It remains the case that Thursday is the focal point of the week, with European Central Bank (ECB) President Mario Draghi set to tell reporters how far away we are from a tapering announcement.  Tapering is understandably a highly-charged topic, given how it played out in the US in 2013.  Draghi is aware of the damage to financial markets and financial markets are aware that Draghi's aware.  

As such, they aren't expecting him to carelessly obliterate global bond markets.  In fact, they're not expecting him to make much of a firm indication about what's going to happen in the future just yet--at least not in terms of actual dates or dollar (Euro amounts).  In other words, he's increasingly seen as threading the needle that keeps tapering on the table, but that causes minimal panic in terms of financial conditions--essentially the way Bernanke would have done it if he could have observed how markets would have reacted the Fed's communications in May/June 2013.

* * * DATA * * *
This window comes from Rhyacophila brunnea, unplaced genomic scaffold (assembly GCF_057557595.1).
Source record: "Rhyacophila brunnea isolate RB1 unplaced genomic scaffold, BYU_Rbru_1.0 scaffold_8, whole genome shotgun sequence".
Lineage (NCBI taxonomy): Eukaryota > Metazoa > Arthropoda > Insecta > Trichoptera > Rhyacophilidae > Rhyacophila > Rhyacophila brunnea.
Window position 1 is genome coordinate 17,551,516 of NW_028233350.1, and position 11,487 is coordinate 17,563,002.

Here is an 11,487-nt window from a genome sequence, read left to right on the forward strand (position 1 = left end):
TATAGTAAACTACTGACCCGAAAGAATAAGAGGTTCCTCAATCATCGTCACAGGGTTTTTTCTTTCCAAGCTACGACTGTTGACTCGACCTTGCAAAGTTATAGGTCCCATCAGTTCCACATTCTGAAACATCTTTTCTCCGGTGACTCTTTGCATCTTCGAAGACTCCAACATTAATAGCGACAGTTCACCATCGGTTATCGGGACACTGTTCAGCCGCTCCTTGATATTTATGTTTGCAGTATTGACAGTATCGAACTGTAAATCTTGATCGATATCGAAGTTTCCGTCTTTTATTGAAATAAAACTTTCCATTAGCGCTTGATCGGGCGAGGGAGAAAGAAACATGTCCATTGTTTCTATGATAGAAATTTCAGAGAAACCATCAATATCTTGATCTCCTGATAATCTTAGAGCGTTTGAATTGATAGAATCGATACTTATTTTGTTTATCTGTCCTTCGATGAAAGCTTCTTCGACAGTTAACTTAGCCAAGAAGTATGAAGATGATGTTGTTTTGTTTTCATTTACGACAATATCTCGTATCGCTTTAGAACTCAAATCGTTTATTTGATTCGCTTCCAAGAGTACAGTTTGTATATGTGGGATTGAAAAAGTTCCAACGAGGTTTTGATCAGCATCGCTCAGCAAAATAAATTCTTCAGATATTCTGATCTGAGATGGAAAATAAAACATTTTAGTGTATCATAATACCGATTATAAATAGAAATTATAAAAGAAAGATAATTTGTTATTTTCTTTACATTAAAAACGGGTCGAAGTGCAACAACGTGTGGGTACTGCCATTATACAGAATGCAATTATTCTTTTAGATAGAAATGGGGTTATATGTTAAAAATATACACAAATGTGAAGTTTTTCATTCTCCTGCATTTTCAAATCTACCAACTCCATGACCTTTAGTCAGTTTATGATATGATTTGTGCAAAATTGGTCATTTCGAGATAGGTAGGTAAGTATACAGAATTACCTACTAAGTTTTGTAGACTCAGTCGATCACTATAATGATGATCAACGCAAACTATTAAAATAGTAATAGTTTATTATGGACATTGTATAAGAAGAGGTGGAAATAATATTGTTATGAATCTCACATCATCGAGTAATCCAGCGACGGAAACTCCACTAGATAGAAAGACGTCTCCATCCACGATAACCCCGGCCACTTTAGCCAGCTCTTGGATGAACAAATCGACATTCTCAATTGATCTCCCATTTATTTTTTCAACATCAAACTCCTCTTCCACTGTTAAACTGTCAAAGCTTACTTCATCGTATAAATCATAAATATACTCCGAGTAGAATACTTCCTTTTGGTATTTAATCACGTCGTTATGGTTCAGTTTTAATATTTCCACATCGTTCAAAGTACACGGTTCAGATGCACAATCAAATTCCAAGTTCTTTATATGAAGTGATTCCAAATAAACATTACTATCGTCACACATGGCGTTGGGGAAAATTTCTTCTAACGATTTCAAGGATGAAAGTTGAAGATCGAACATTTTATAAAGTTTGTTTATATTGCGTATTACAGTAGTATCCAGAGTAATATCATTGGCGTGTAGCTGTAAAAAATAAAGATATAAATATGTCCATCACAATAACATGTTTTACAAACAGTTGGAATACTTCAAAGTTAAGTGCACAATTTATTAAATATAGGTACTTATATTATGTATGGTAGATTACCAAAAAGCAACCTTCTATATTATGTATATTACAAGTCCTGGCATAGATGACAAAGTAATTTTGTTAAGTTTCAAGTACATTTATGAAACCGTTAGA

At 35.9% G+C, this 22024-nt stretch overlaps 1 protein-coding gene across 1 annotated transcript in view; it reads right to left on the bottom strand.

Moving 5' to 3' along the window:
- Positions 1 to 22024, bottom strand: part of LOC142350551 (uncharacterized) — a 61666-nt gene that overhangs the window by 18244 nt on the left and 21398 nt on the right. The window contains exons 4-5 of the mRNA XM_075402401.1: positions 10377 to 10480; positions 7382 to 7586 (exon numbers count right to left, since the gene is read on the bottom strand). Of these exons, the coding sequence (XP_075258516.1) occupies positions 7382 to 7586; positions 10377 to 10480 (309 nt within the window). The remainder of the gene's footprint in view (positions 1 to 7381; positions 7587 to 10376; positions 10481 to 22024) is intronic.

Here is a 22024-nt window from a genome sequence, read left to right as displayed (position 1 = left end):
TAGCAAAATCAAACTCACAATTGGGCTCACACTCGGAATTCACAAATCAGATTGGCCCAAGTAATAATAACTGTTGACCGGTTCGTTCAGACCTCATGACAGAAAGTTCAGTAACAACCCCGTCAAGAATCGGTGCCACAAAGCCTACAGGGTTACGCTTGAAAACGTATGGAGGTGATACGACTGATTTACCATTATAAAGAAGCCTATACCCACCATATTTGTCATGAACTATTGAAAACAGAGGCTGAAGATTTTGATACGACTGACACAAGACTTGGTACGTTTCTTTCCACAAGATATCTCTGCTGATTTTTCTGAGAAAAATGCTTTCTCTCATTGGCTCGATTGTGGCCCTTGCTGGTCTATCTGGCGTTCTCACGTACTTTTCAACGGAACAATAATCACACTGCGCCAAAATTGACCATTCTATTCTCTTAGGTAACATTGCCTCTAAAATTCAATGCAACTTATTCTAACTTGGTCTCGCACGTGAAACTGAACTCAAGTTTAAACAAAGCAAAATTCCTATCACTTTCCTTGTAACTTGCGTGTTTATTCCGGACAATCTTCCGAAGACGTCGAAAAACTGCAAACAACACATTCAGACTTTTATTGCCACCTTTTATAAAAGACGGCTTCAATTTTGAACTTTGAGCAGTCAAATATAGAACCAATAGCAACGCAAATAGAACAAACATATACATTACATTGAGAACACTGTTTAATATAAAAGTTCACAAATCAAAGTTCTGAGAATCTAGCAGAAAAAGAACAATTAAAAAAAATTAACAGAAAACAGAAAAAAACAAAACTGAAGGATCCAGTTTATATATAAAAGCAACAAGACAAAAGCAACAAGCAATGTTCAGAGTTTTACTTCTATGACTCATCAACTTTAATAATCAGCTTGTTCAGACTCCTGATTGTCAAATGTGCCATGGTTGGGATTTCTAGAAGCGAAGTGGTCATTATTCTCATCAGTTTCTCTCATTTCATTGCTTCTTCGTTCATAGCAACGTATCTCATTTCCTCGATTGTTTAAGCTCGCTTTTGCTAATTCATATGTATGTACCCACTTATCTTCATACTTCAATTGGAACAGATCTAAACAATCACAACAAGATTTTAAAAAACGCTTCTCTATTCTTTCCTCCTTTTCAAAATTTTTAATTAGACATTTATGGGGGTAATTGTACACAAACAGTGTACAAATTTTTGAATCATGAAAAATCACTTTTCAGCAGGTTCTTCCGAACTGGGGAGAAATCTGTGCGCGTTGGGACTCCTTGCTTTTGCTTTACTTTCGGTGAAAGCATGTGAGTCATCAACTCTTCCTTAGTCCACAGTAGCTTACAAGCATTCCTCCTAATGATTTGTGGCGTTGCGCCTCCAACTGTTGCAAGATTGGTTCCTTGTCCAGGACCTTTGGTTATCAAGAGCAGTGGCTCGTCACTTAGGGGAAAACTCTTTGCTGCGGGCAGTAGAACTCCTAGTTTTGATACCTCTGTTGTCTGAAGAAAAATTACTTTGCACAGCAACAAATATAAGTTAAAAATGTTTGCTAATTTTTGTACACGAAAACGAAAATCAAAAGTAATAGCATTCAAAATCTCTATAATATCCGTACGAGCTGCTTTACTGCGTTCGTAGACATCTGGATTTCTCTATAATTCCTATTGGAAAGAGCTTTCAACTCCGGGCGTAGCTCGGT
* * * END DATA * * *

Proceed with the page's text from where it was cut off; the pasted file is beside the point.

As traders have been pondering these potential outcomes, they've had to ask themselves if the last visit to 2.40% in 10yr yields marked an intermediate ceiling.  Some felt it was a bit too soon to consider the ceiling being hit, because they were looking for 2.42% as the official technical target.  But as today opens in positive territory, it is on its way to being the 6th day in the past 7 to close at lower yields--a fairly definitive reversal in momentum from the previous trend that saw 7 out of 8 trading days spent moving to higher yields.

As this process unfolds, we can keep an eye on technical levels to gauge how serious bond markets are about "leading-off" ahead of Thursday's central bank announcements (the Bank of Japan is also releasing a policy update, but that's expected to play a relatively smaller role next to the ECB announcement).  If 10yr yields are breaking below 2.27% (current intraday low is 2.275), the more we can conclude that we're seeing a lead-off based on underlying bullishness among bond traders.